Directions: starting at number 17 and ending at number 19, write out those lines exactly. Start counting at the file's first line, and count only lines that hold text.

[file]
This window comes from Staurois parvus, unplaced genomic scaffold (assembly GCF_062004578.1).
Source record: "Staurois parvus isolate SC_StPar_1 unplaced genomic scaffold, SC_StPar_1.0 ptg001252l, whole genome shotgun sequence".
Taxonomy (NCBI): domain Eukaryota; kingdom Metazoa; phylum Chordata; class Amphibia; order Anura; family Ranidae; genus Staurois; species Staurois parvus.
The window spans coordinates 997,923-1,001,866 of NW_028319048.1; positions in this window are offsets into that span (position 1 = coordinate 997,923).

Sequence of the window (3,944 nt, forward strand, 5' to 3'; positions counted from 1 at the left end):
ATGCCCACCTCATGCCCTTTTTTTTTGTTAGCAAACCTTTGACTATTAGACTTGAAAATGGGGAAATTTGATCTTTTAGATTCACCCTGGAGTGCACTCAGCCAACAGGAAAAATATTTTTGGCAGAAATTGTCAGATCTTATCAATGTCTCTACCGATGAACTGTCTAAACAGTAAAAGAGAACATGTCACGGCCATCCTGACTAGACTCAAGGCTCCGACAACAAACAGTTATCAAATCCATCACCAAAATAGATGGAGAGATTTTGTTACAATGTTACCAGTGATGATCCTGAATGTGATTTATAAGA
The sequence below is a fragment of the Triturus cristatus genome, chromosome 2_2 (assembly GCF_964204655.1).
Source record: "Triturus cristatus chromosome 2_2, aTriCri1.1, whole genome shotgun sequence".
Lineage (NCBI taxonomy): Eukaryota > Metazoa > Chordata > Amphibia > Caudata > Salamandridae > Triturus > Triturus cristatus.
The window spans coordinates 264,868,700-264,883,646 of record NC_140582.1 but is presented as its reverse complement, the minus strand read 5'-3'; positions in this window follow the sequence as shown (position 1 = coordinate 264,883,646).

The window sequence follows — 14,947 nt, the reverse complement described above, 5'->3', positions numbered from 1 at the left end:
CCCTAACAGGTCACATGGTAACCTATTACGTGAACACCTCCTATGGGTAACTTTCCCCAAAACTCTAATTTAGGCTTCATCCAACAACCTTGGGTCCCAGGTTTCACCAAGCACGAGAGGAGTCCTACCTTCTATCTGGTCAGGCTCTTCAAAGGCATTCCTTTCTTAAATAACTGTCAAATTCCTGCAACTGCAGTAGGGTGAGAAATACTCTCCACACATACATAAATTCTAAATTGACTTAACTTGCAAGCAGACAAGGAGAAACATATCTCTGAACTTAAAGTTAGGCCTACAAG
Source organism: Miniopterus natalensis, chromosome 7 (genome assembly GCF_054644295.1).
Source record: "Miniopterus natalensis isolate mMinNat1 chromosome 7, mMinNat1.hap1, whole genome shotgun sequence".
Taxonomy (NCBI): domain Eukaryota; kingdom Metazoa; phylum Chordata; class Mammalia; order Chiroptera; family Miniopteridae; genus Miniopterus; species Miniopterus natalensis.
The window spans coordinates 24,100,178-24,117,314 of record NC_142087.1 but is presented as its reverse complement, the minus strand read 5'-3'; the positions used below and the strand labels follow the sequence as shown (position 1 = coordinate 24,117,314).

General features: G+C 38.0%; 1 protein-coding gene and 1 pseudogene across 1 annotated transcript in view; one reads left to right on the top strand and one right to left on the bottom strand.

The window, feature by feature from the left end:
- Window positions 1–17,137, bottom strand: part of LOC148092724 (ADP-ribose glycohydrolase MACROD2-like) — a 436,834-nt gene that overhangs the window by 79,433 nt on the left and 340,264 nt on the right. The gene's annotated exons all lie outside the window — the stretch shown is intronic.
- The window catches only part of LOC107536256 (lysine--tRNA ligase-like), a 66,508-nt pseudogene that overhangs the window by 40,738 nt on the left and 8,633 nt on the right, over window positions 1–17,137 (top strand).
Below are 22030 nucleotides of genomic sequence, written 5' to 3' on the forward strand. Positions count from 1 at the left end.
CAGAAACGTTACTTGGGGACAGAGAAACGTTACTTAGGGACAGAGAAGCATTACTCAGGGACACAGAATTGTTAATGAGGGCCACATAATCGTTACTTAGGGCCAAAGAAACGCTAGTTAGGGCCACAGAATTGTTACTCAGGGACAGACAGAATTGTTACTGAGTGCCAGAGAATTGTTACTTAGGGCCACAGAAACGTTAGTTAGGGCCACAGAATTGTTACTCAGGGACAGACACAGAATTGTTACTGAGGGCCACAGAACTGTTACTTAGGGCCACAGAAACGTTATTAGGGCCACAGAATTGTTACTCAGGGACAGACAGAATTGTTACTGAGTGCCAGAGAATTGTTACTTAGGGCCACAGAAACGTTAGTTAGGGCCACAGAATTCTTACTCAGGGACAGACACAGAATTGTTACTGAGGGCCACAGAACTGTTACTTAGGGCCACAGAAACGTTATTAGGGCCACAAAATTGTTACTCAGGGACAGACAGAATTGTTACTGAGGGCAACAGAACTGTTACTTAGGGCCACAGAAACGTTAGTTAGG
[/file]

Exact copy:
General features: G+C 38.0%; 1 protein-coding gene and 1 pseudogene across 1 annotated transcript in view; one reads left to right on the top strand and one right to left on the bottom strand.

The window, feature by feature from the left end:
- Window positions 1–17,137, bottom strand: part of LOC148092724 (ADP-ribose glycohydrolase MACROD2-like) — a 436,834-nt gene that overhangs the window by 79,433 nt on the left and 340,264 nt on the right. The gene's annotated exons all lie outside the window — the stretch shown is intronic.